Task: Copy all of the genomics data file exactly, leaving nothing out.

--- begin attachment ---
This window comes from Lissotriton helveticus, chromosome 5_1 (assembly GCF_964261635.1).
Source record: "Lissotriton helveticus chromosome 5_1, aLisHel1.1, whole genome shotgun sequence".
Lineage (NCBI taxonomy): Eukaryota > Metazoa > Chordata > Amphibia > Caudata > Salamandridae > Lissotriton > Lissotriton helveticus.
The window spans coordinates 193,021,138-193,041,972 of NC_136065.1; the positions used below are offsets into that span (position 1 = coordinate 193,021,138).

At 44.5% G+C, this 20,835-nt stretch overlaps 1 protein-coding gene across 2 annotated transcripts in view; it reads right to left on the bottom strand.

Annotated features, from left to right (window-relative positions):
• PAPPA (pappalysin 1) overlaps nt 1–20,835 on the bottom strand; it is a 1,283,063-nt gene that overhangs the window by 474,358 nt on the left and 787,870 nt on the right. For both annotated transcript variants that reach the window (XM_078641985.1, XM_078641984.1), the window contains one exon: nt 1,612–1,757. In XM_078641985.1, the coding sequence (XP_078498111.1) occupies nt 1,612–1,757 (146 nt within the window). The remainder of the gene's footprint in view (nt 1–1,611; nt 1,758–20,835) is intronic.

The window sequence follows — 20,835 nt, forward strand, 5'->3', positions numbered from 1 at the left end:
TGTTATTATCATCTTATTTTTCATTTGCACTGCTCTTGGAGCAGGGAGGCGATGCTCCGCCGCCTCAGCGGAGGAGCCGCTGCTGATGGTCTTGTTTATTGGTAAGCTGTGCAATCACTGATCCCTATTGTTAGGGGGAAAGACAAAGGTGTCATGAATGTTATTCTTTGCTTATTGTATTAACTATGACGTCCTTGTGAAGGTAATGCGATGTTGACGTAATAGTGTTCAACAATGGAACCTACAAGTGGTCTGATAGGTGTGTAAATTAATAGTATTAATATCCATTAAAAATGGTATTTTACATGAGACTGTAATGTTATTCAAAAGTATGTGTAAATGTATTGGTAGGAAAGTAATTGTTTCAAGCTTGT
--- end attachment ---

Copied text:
This window comes from Lissotriton helveticus, chromosome 5_1 (assembly GCF_964261635.1).
Source record: "Lissotriton helveticus chromosome 5_1, aLisHel1.1, whole genome shotgun sequence".
Lineage (NCBI taxonomy): Eukaryota > Metazoa > Chordata > Amphibia > Caudata > Salamandridae > Lissotriton > Lissotriton helveticus.
The window spans coordinates 193,021,138-193,041,972 of NC_136065.1; the positions used below are offsets into that span (position 1 = coordinate 193,021,138).

At 44.5% G+C, this 20,835-nt stretch overlaps 1 protein-coding gene across 2 annotated transcripts in view; it reads right to left on the bottom strand.

Annotated features, from left to right (window-relative positions):
• PAPPA (pappalysin 1) overlaps nt 1–20,835 on the bottom strand; it is a 1,283,063-nt gene that overhangs the window by 474,358 nt on the left and 787,870 nt on the right. For both annotated transcript variants that reach the window (XM_078641985.1, XM_078641984.1), the window contains one exon: nt 1,612–1,757. In XM_078641985.1, the coding sequence (XP_078498111.1) occupies nt 1,612–1,757 (146 nt within the window). The remainder of the gene's footprint in view (nt 1–1,611; nt 1,758–20,835) is intronic.

The window sequence follows — 20,835 nt, forward strand, 5'->3', positions numbered from 1 at the left end:
TGTTATTATCATCTTATTTTTCATTTGCACTGCTCTTGGAGCAGGGAGGCGATGCTCCGCCGCCTCAGCGGAGGAGCCGCTGCTGATGGTCTTGTTTATTGGTAAGCTGTGCAATCACTGATCCCTATTGTTAGGGGGAAAGACAAAGGTGTCATGAATGTTATTCTTTGCTTATTGTATTAACTATGACGTCCTTGTGAAGGTAATGCGATGTTGACGTAATAGTGTTCAACAATGGAACCTACAAGTGGTCTGATAGGTGTGTAAATTAATAGTATTAATATCCATTAAAAATGGTATTTTACATGAGACTGTAATGTTATTCAAAAGTATGTGTAAATGTATTGGTAGGAAAGTAATTGTTTCAAGCTTGT